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Layout Critique

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  • Member since
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  • From: Northern CA Bay Area
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Posted by cuyama on Thursday, February 6, 2020 6:56 PM

jacobsen9026
I currently have a temporary layout with atlas sectional track with 18" radius turns which all of my rolling stock have been able to handle (and that's with no easments, and that includes the 85' amtrack coaches)

Most folks find that there is a significant difference between what can be pulled around a tight curve versus what can be shoved as part of a string of cars through a tight yard ladder while switching.

jacobsen9026
The mental image of a 5 ft dogbone end-loop just messes with my percieved fung-shui of the layout

Space, appearance, and reliability -- successful layouts are always a compromise. But compromising too much on reliability can create nagging problems that sap the enjoyment of any layout.

Good luck.

 

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Posted by jacobsen9026 on Thursday, February 6, 2020 9:08 PM

cuyama
 

Most folks find that there is a significant difference between what can be pulled around a tight curve versus what can be shoved as part of a string of cars through a tight yard ladder while switching.

 

See, I'm not even thinking about those kinds of movements without a yard setup already made. I see the bigger picture now, thanks.

 
cuyama
 

Space, appearance, and reliability -- successful layouts are always a compromise. But compromising too much on reliability can create nagging problems that sap the enjoyment of any layout.

Good luck.

This is why I don't want to start laying track until I have some "okays" from the community, you guys have way more experience and wisdom than I have. I definately want a reliable setup, and you all are a great way to get me on the track to a great layout.

 

 

I'm gonna work on a new layout design over the next couple of weeks and post what I come up with for another round of critique.

 

I just wonder, if there are any other issues with my design methodology in terms of siding and turnout design, do I have a good flow for various activities within the layout, is it too directional,etc? Since I'm not likely to change that in the new design having gotten no feedback on those aspects.

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Posted by riogrande5761 on Friday, February 7, 2020 7:10 AM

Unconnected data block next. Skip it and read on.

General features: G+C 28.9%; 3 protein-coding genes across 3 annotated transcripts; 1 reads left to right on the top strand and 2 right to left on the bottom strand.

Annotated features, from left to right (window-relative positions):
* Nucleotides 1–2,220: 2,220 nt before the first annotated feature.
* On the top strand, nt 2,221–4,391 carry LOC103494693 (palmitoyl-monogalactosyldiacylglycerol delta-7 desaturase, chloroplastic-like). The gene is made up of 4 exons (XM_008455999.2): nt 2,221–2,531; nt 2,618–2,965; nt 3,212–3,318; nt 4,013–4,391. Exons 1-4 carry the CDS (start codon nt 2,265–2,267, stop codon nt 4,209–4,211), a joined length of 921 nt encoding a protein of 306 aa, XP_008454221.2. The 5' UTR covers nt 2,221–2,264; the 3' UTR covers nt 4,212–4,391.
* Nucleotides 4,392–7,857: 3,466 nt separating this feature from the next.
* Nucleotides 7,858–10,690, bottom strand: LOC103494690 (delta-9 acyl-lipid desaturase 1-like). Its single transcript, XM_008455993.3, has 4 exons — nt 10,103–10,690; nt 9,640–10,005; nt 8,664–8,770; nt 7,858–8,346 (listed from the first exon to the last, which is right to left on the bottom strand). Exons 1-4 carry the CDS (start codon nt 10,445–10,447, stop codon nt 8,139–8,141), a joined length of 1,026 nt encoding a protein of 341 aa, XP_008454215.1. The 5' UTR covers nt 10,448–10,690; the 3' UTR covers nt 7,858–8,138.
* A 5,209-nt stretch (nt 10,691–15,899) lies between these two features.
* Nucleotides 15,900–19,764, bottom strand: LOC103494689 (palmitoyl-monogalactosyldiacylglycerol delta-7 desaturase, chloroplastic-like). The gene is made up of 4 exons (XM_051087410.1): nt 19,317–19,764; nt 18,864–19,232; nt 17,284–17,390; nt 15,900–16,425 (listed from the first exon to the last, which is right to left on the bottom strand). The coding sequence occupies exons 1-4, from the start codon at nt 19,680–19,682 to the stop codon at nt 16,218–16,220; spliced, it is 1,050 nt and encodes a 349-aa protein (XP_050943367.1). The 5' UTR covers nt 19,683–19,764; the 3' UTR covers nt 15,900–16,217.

jacobsen9026

Unfortunately I've already built 9 2'x4' tables,

Understood this is the first time and I've seen folks get the cart before the horse and build benchwork and the be stuck figuring out how to make a track design fit the benchwork.  Of course now you can see why that is a problem and backwards from the way you design layouts.

Every layout I designed, I approached it this way.

1) Make a scale drawing of the room, with any doors, impediments such as HVAC/Water Heater, closets, stairs and doors. (use graph paper or software)

2) Then with the room or space all drawn out, and with the aid of a grid so you can estimate distances and dimensions, you can visualize where curves, turnbacks, yards, walkways etc. will fit.  That takes a bit of visualization skills or imagination to get the impression of what will fit in the space.  Then test out configurations that look to be workable.

3) Draw-in the elements that are hardest to fit, curves, turnbacks etc. and connect them with the tangents.  Figure where a yard may go, industries to switch, sidings etc.  If you have space, you may want to design in staging or storage.

4) Then you draw in the basic track configuration, leaving space for walk-ways, etc.

5) With the basic track plan in place, then you can draw in bench-work in sections that are easy to handle and build in a building block style.  Here is a paper drawing (below) on graph paper (old school) showing the room boundaries etc, and basic track plan and bench-work sections going in (in red).  

I am building this at present.

jacobsen9026
he walls oval. 

This is obviously my first layout. And I'd rather not have to rip up glued track down the road should my desires change.

There is another way, dare I say old school.  Use Atlas track nails to secure the track down.  They are easy to pull out with needlen nose pliers if you need to change anything.  I've done this on 3 layouts so far and it's made things sooooo much easier when I had water problems in one basement, I could remove the track and the section to deal with the water and the put it all back.  Nothing to "rip-up".  Easy to remove and put back.  I know every body like lemings glues track down these days but maybe I'm a rebel, but I also have good reasons to do things this way, based on past experience.